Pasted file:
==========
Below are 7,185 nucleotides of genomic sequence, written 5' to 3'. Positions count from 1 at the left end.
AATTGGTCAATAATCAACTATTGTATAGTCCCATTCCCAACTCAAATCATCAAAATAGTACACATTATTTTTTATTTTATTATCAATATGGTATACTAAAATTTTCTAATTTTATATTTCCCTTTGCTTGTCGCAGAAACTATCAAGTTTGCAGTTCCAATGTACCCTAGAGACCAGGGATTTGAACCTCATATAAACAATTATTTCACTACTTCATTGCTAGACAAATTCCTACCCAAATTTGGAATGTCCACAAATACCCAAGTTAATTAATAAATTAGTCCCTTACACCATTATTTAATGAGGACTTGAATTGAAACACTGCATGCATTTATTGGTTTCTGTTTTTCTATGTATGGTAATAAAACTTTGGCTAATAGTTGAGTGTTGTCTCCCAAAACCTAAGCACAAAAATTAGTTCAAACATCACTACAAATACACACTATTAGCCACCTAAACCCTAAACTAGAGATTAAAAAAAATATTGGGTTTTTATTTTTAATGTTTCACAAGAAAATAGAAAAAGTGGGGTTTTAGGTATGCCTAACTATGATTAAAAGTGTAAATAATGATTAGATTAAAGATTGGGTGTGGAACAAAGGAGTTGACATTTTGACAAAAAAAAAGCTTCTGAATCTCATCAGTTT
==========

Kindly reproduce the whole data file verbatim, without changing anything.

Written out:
Below are 7,185 nucleotides of genomic sequence, written 5' to 3'. Positions count from 1 at the left end.
AATTGGTCAATAATCAACTATTGTATAGTCCCATTCCCAACTCAAATCATCAAAATAGTACACATTATTTTTTATTTTATTATCAATATGGTATACTAAAATTTTCTAATTTTATATTTCCCTTTGCTTGTCGCAGAAACTATCAAGTTTGCAGTTCCAATGTACCCTAGAGACCAGGGATTTGAACCTCATATAAACAATTATTTCACTACTTCATTGCTAGACAAATTCCTACCCAAATTTGGAATGTCCACAAATACCCAAGTTAATTAATAAATTAGTCCCTTACACCATTATTTAATGAGGACTTGAATTGAAACACTGCATGCATTTATTGGTTTCTGTTTTTCTATGTATGGTAATAAAACTTTGGCTAATAGTTGAGTGTTGTCTCCCAAAACCTAAGCACAAAAATTAGTTCAAACATCACTACAAATACACACTATTAGCCACCTAAACCCTAAACTAGAGATTAAAAAAAATATTGGGTTTTTATTTTTAATGTTTCACAAGAAAATAGAAAAAGTGGGGTTTTAGGTATGCCTAACTATGATTAAAAGTGTAAATAATGATTAGATTAAAGATTGGGTGTGGAACAAAGGAGTTGACATTTTGACAAAAAAAAAGCTTCTGAATCTCATCAGTTT